The diplomats say International Atomic Energy Agency inspectors visited the nearly finished Arak heavy water reactor last week after a yearlong ban. Separately, they say Iran agreed last week to IAEA requests to expand its monitoring of the Arak uranium enrichment site. It produces material for nuclear fuel that can be further enriched to provide fissile material for warheads.
The diplomats demanded anonymity Thursday because their information was confidential.
A senior Iranian official denied on Tuesday he had made any statement saying Tehran was ready for talks with the West on its disputed nuclear program, state television reported.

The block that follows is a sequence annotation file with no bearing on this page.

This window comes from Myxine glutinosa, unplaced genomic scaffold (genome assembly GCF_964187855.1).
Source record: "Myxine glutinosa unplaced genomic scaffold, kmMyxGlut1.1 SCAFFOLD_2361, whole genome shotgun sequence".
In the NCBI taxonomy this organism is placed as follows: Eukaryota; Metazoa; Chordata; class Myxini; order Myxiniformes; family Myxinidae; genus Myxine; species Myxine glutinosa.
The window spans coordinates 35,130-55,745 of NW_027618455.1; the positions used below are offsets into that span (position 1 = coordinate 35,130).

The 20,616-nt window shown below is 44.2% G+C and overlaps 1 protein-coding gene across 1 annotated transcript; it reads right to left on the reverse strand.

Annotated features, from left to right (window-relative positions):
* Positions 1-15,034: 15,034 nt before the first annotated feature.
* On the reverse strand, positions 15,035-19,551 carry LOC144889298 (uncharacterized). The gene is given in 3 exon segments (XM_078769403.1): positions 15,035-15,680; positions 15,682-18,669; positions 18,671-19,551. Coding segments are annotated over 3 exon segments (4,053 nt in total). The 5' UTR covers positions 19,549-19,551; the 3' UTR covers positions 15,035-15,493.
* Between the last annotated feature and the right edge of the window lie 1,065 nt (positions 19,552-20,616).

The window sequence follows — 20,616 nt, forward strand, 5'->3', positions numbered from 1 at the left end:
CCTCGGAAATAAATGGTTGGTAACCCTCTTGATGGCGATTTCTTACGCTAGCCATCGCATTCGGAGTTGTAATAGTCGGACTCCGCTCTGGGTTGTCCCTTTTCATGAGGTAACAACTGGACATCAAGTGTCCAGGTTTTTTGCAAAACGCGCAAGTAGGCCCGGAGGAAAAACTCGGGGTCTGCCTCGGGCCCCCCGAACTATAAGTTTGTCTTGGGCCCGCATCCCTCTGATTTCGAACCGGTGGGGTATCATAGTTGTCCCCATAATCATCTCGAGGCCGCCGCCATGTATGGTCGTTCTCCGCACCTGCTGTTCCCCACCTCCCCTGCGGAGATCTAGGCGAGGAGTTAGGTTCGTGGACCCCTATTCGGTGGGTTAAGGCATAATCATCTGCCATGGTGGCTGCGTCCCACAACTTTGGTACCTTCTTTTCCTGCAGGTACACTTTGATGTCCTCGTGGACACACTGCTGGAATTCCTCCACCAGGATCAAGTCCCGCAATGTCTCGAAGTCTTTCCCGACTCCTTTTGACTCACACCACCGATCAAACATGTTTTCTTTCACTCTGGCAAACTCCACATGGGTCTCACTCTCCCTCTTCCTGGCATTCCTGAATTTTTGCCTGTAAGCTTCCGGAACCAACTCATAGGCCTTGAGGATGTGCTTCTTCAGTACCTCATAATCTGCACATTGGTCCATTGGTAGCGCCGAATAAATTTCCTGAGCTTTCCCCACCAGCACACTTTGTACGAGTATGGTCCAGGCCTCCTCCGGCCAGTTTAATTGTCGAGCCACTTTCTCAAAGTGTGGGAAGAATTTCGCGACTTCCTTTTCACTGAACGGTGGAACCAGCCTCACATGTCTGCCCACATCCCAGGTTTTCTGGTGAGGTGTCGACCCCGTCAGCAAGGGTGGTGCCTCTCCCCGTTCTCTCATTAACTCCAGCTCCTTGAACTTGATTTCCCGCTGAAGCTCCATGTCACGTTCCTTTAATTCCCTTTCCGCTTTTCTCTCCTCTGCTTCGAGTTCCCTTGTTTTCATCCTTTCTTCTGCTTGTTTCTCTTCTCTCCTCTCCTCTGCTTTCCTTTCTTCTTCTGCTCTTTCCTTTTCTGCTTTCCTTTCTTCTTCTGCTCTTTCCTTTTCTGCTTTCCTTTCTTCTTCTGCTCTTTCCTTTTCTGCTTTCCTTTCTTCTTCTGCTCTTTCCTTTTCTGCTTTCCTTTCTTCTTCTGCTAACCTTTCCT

The same television network earlier said the official, Iran's envoy to the UN nuclear watchdog, Ali Asghar Soltanieh, "announced Iran's readiness to take part in any negotiations with the West based on mutual respect."
Israeli Ambassador to Washington Michael Oren said Sunday Israel was not mulling a military strike in Iran. In an interview to CNN's Fareed Zakaria, Oren was asked to refer to American estimates Israel would attack the Islamic Republic by the end of 2009.
"I don't think it's true," Oren told Zakaria. "I think that we are far from even contemplating such things right now."